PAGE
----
A vintage handwritten spec sheet in which Steve Jobs called the Apple-1 motherboard a “great deal” has failed to sell at auction.
The document, written in the mid-1970s, was up for auction as part of Bonham’s “History of Science and Technology, Including Space History” collection. Its asking price was $60,000. However, the bidding “only” reached up to $28,000, thereby failing to meet its reserve. A couple of historical Apple items did sell, but for less than expected.
Alongside the Jobs handwritten spec sheet, an Apple-1 computer and Apple Lisa also went under the hammer. The Apple-1 was expected to reach $250,000 – $350,000. While expensive, that is significantly less than the $905,000 that one Apple-1 sold for in 2014. At yesterday’s auction, the Apple-1 sold for a slightly disappointing $237,500.
The Lisa, meanwhile, was expected to hit the altogether lower price of $30,000 – $50,000. It sold for $31,250, within the price target, but at the lower end.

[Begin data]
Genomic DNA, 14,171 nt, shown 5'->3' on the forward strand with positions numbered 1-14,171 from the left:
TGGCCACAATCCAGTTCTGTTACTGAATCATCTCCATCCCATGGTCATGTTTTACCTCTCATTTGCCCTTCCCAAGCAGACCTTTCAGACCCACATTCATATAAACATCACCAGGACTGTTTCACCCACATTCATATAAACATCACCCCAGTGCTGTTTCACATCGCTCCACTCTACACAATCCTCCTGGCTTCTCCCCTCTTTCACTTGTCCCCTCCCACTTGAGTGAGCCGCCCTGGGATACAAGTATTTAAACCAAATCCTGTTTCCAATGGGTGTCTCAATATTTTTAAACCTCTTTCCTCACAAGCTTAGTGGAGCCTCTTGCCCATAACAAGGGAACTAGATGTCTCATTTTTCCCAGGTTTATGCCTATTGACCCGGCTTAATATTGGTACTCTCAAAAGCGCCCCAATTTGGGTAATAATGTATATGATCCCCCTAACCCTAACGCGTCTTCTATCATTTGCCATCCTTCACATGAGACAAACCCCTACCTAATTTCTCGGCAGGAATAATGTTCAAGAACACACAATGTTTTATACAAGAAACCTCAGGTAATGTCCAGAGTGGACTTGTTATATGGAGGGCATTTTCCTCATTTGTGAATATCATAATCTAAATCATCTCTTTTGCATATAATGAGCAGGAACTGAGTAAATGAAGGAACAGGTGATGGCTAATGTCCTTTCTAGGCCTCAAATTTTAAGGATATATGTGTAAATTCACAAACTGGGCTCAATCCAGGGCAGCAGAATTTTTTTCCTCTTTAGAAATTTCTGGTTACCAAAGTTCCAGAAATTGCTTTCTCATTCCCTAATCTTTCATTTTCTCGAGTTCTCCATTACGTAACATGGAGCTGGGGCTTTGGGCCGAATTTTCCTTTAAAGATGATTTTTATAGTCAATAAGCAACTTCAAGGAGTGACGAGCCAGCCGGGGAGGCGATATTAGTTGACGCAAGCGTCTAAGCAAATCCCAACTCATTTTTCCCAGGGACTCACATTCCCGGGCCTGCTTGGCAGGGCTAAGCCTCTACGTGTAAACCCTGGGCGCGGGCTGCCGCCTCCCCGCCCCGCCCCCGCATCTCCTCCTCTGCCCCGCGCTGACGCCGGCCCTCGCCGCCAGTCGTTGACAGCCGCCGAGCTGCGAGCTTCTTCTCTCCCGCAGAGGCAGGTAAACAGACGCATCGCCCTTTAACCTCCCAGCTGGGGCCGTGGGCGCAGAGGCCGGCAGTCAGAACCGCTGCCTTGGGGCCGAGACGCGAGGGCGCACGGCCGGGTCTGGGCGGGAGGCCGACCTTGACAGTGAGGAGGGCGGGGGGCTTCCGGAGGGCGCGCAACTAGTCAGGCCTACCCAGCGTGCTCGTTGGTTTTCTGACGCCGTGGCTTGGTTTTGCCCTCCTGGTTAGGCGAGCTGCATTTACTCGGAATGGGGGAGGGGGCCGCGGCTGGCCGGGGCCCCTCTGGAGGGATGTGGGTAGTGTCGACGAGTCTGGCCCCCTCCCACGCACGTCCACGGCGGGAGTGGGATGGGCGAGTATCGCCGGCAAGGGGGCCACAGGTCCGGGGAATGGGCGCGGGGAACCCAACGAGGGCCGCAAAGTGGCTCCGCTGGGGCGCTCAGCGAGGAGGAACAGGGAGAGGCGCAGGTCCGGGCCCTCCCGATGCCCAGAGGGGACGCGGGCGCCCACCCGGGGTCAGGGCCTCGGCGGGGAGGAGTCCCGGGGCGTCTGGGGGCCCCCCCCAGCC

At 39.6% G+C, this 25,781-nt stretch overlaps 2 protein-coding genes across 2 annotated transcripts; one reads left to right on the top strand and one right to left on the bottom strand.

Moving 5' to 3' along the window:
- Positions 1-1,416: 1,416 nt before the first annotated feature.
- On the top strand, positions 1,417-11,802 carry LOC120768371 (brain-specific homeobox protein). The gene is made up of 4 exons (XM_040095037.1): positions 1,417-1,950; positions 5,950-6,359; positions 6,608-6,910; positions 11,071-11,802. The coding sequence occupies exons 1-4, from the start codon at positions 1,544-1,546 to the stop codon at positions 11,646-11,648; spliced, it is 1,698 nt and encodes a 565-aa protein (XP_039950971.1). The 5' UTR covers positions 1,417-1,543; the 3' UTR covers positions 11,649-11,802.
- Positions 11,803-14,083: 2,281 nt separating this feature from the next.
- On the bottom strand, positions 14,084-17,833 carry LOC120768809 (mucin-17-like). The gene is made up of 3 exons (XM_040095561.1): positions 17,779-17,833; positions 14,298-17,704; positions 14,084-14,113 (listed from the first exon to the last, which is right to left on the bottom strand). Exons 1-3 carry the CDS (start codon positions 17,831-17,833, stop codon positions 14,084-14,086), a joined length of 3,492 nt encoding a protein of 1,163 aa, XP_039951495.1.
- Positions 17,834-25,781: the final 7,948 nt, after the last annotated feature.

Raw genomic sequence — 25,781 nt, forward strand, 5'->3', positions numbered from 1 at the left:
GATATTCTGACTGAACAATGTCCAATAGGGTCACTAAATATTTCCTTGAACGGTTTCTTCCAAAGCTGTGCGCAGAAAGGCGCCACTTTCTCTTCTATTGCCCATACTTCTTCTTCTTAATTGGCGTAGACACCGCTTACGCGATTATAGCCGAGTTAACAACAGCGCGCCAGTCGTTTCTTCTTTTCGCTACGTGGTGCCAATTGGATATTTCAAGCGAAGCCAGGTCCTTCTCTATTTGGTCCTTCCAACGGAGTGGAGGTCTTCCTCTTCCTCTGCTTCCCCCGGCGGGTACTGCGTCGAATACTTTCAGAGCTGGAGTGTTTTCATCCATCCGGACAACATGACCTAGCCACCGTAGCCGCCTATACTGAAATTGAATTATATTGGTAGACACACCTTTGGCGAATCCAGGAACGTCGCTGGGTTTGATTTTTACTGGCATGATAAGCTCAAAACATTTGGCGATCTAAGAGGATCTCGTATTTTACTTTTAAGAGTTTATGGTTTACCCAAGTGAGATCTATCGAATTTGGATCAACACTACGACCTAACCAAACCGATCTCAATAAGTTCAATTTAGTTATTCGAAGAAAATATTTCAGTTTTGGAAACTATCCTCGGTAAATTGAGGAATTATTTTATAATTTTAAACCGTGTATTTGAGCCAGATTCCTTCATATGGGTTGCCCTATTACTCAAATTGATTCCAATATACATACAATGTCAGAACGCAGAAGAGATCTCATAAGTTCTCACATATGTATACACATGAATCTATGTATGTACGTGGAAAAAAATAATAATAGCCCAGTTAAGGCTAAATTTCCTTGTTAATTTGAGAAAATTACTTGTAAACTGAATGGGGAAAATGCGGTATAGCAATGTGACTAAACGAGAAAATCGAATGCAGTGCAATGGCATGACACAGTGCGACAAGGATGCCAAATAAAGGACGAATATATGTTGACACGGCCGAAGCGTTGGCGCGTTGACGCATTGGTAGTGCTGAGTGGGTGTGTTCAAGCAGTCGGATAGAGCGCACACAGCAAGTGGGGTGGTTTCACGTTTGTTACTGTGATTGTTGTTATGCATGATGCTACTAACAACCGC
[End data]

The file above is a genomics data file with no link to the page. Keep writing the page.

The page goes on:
The memorabilia boom
A recent report suggested that Steve Jobs’ autograph is one of the most sought-after from collectors. Today, an early edition of Macworld Magazine, signed by Jobs goes up for auction, with an asking price of $10,000.
Will it get the amount of money its seller hopes for? At least judging from this most recent auction, the market may have been flooded for Apple memorabilia. The biggest leap came after Steve Jobs’ death in 2011, when interest in Apple collectibles saw a surge of interest. Still, that might make this the perfect time to score some (relatively) low-priced items for the future.